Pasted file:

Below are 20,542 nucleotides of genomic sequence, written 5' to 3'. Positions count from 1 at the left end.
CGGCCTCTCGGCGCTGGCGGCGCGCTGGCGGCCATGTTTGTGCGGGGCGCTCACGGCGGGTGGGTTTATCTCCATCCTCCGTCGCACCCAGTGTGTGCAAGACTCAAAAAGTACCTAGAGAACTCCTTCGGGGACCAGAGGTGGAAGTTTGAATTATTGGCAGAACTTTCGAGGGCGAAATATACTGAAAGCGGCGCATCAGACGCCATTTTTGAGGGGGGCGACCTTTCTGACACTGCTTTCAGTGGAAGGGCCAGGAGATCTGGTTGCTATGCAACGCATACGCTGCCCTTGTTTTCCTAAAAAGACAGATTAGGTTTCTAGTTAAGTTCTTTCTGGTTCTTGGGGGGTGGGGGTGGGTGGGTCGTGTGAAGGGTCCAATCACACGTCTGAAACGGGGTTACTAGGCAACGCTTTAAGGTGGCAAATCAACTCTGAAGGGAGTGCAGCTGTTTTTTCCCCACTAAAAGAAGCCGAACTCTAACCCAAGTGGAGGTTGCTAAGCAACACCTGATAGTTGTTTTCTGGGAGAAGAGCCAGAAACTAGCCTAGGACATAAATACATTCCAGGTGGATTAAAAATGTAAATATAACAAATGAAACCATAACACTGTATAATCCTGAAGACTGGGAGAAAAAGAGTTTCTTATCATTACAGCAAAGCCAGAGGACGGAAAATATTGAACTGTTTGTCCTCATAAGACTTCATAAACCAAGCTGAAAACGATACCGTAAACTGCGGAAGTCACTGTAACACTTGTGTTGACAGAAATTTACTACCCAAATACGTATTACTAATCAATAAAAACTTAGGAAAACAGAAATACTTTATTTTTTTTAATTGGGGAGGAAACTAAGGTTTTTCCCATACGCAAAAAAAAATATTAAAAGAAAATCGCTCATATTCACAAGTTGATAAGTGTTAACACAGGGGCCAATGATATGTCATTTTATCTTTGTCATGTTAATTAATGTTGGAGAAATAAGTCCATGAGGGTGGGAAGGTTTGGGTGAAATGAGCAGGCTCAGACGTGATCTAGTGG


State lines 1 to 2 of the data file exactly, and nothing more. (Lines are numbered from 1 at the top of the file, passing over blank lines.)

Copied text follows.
Below are 20,542 nucleotides of genomic sequence, written 5' to 3'. Positions count from 1 at the left end.
CGGCCTCTCGGCGCTGGCGGCGCGCTGGCGGCCATGTTTGTGCGGGGCGCTCACGGCGGGTGGGTTTATCTCCATCCTCCGTCGCACCCAGTGTGTGCAAGACTCAAAAAGTACCTAGAGAACTCCTTCGGGGACCAGAGGTGGAAGTTTGAATTATTGGCAGAACTTTCGAGGGCGAAATATACTGAAAGCGGCGCATCAGACGCCATTTTTGAGGGGGGCGACCTTTCTGACACTGCTTTCAGTGGAAGGGCCAGGAGATCTGGTTGCTATGCAACGCATACGCTGCCCTTGTTTTCCTAAAAAGACAGATTAGGTTTCTAGTTAAGTTCTTTCTGGTTCTTGGGGGGTGGGGGTGGGTGGGTCGTGTGAAGGGTCCAATCACACGTCTGAAACGGGGTTACTAGGCAACGCTTTAAGGTGGCAAATCAACTCTGAAGGGAGTGCAGCTGTTTTTTCCCCACTAAAAGAAGCCGAACTCTAACCCAAGTGGAGGTTGCTAAGCAACACCTGATAGTTGTTTTCTGGGAGAAGAGCCAGAAACTAGCCTAGGACATAAATACATTCCAGGTGGATTAAAAATGTAAATATAACAAATGAAACCATAACACTGTATAATCCTGAAGACTGGGAGAAAAAGAGTTTCTTATCATTACAGCAAAGCCAGAGGACGGAAAATATTGAACTGTTTGTCCTCATAAGACTTCATAAACCAAGCTGAAAACGATACCGTAAACTGCGGAAGTCACTGTAACACTTGTGTTGACAGAAATTTACTACCCAAATACGTATTACTAATCAATAAAAACTTAGGAAAACAGAAATACTTTATTTTTTTTAATTGGGGAGGAAACTAAGGTTTTTCCCATACGCAAAAAAAAATATTAAAAGAAAATCGCTCATATTCACAAGTTGATAAGTGTTAACACAGGGGCCAATGATATGTCATTTTATCTTTGTCATGTTAATTAATGTTGGAGAAATAAGTCCATGAGGGTGGGAAGGTTTGGGTGAAATGAGCAGGCTCAGACGTGATCTAGTGG